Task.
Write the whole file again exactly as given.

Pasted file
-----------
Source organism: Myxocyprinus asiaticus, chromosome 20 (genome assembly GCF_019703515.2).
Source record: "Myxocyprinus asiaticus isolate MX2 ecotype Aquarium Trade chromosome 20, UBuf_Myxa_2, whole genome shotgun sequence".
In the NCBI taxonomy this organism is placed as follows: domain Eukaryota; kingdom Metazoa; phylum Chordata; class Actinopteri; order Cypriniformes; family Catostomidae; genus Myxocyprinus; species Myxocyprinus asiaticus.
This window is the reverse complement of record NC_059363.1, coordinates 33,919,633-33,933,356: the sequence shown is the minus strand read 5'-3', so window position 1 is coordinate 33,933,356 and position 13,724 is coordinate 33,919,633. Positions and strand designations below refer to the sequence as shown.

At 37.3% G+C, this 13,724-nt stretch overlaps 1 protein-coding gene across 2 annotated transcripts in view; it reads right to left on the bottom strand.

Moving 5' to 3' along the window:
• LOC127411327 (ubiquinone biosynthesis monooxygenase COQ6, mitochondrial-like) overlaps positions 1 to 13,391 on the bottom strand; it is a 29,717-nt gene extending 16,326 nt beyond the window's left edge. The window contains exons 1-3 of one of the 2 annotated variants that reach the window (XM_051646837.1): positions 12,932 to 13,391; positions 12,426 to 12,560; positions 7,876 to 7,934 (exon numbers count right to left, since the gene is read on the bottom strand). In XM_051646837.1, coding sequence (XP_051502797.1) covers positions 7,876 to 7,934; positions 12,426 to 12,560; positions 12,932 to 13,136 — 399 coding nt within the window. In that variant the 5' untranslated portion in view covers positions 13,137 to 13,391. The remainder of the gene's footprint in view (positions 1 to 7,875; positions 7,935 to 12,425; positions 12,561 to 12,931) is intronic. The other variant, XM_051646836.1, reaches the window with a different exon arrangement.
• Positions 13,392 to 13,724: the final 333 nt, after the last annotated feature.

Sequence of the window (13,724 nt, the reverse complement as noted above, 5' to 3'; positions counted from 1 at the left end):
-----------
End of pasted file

Source organism: Myxocyprinus asiaticus, chromosome 20 (genome assembly GCF_019703515.2).
Source record: "Myxocyprinus asiaticus isolate MX2 ecotype Aquarium Trade chromosome 20, UBuf_Myxa_2, whole genome shotgun sequence".
In the NCBI taxonomy this organism is placed as follows: domain Eukaryota; kingdom Metazoa; phylum Chordata; class Actinopteri; order Cypriniformes; family Catostomidae; genus Myxocyprinus; species Myxocyprinus asiaticus.
This window is the reverse complement of record NC_059363.1, coordinates 33,919,633-33,933,356: the sequence shown is the minus strand read 5'-3', so window position 1 is coordinate 33,933,356 and position 13,724 is coordinate 33,919,633. Positions and strand designations below refer to the sequence as shown.

At 37.3% G+C, this 13,724-nt stretch overlaps 1 protein-coding gene across 2 annotated transcripts in view; it reads right to left on the bottom strand.

Moving 5' to 3' along the window:
• LOC127411327 (ubiquinone biosynthesis monooxygenase COQ6, mitochondrial-like) overlaps positions 1 to 13,391 on the bottom strand; it is a 29,717-nt gene extending 16,326 nt beyond the window's left edge. The window contains exons 1-3 of one of the 2 annotated variants that reach the window (XM_051646837.1): positions 12,932 to 13,391; positions 12,426 to 12,560; positions 7,876 to 7,934 (exon numbers count right to left, since the gene is read on the bottom strand). In XM_051646837.1, coding sequence (XP_051502797.1) covers positions 7,876 to 7,934; positions 12,426 to 12,560; positions 12,932 to 13,136 — 399 coding nt within the window. In that variant the 5' untranslated portion in view covers positions 13,137 to 13,391. The remainder of the gene's footprint in view (positions 1 to 7,875; positions 7,935 to 12,425; positions 12,561 to 12,931) is intronic. The other variant, XM_051646836.1, reaches the window with a different exon arrangement.
• Positions 13,392 to 13,724: the final 333 nt, after the last annotated feature.

Sequence of the window (13,724 nt, the reverse complement as noted above, 5' to 3'; positions counted from 1 at the left end):